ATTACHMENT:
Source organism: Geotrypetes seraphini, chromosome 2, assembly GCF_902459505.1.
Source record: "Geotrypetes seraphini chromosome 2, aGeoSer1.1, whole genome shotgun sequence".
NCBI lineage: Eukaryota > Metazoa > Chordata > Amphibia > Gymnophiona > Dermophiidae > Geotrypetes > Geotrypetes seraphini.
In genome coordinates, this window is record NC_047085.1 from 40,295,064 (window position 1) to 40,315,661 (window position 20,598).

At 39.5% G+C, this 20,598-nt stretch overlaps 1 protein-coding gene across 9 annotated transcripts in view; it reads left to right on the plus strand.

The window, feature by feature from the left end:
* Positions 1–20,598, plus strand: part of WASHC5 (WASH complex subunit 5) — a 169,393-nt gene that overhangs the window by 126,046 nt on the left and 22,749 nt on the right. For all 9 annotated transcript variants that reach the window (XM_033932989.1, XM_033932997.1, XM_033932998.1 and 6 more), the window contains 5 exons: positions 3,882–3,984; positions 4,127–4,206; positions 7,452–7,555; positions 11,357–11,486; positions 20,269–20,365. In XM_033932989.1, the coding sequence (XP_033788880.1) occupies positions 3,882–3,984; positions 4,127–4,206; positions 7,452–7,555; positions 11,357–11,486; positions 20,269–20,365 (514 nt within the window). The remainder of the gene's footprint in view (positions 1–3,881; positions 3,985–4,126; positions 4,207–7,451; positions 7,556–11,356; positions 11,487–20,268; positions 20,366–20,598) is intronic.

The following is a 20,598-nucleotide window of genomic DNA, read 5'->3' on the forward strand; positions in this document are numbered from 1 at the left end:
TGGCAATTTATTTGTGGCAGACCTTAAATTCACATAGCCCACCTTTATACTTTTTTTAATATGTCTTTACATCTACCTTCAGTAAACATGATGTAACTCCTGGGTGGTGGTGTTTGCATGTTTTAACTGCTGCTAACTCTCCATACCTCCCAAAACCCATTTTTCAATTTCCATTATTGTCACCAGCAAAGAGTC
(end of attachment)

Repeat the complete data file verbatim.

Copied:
Source organism: Geotrypetes seraphini, chromosome 2, assembly GCF_902459505.1.
Source record: "Geotrypetes seraphini chromosome 2, aGeoSer1.1, whole genome shotgun sequence".
NCBI lineage: Eukaryota > Metazoa > Chordata > Amphibia > Gymnophiona > Dermophiidae > Geotrypetes > Geotrypetes seraphini.
In genome coordinates, this window is record NC_047085.1 from 40,295,064 (window position 1) to 40,315,661 (window position 20,598).

At 39.5% G+C, this 20,598-nt stretch overlaps 1 protein-coding gene across 9 annotated transcripts in view; it reads left to right on the plus strand.

The window, feature by feature from the left end:
* Positions 1–20,598, plus strand: part of WASHC5 (WASH complex subunit 5) — a 169,393-nt gene that overhangs the window by 126,046 nt on the left and 22,749 nt on the right. For all 9 annotated transcript variants that reach the window (XM_033932989.1, XM_033932997.1, XM_033932998.1 and 6 more), the window contains 5 exons: positions 3,882–3,984; positions 4,127–4,206; positions 7,452–7,555; positions 11,357–11,486; positions 20,269–20,365. In XM_033932989.1, the coding sequence (XP_033788880.1) occupies positions 3,882–3,984; positions 4,127–4,206; positions 7,452–7,555; positions 11,357–11,486; positions 20,269–20,365 (514 nt within the window). The remainder of the gene's footprint in view (positions 1–3,881; positions 3,985–4,126; positions 4,207–7,451; positions 7,556–11,356; positions 11,487–20,268; positions 20,366–20,598) is intronic.

The following is a 20,598-nucleotide window of genomic DNA, read 5'->3' on the forward strand; positions in this document are numbered from 1 at the left end:
TGGCAATTTATTTGTGGCAGACCTTAAATTCACATAGCCCACCTTTATACTTTTTTTAATATGTCTTTACATCTACCTTCAGTAAACATGATGTAACTCCTGGGTGGTGGTGTTTGCATGTTTTAACTGCTGCTAACTCTCCATACCTCCCAAAACCCATTTTTCAATTTCCATTATTGTCACCAGCAAAGAGTC